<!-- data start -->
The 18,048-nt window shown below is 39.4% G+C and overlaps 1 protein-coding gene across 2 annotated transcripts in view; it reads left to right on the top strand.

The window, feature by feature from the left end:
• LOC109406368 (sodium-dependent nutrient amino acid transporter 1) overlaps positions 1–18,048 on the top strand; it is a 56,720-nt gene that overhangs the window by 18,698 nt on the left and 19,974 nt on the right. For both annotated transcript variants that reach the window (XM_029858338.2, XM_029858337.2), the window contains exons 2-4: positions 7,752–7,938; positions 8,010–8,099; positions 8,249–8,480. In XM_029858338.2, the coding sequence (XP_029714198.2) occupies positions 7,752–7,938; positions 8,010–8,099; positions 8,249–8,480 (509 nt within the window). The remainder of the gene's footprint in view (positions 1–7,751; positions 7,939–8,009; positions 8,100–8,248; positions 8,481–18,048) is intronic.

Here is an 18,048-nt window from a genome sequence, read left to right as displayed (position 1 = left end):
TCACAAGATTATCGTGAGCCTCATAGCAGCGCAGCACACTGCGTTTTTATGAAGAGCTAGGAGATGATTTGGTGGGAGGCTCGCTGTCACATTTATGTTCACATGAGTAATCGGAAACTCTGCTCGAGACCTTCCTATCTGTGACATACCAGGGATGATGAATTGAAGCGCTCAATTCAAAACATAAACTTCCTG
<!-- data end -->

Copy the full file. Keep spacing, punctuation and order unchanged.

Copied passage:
The 18,048-nt window shown below is 39.4% G+C and overlaps 1 protein-coding gene across 2 annotated transcripts in view; it reads left to right on the top strand.

The window, feature by feature from the left end:
• LOC109406368 (sodium-dependent nutrient amino acid transporter 1) overlaps positions 1–18,048 on the top strand; it is a 56,720-nt gene that overhangs the window by 18,698 nt on the left and 19,974 nt on the right. For both annotated transcript variants that reach the window (XM_029858338.2, XM_029858337.2), the window contains exons 2-4: positions 7,752–7,938; positions 8,010–8,099; positions 8,249–8,480. In XM_029858338.2, the coding sequence (XP_029714198.2) occupies positions 7,752–7,938; positions 8,010–8,099; positions 8,249–8,480 (509 nt within the window). The remainder of the gene's footprint in view (positions 1–7,751; positions 7,939–8,009; positions 8,100–8,248; positions 8,481–18,048) is intronic.

Here is an 18,048-nt window from a genome sequence, read left to right as displayed (position 1 = left end):
TCACAAGATTATCGTGAGCCTCATAGCAGCGCAGCACACTGCGTTTTTATGAAGAGCTAGGAGATGATTTGGTGGGAGGCTCGCTGTCACATTTATGTTCACATGAGTAATCGGAAACTCTGCTCGAGACCTTCCTATCTGTGACATACCAGGGATGATGAATTGAAGCGCTCAATTCAAAACATAAACTTCCTG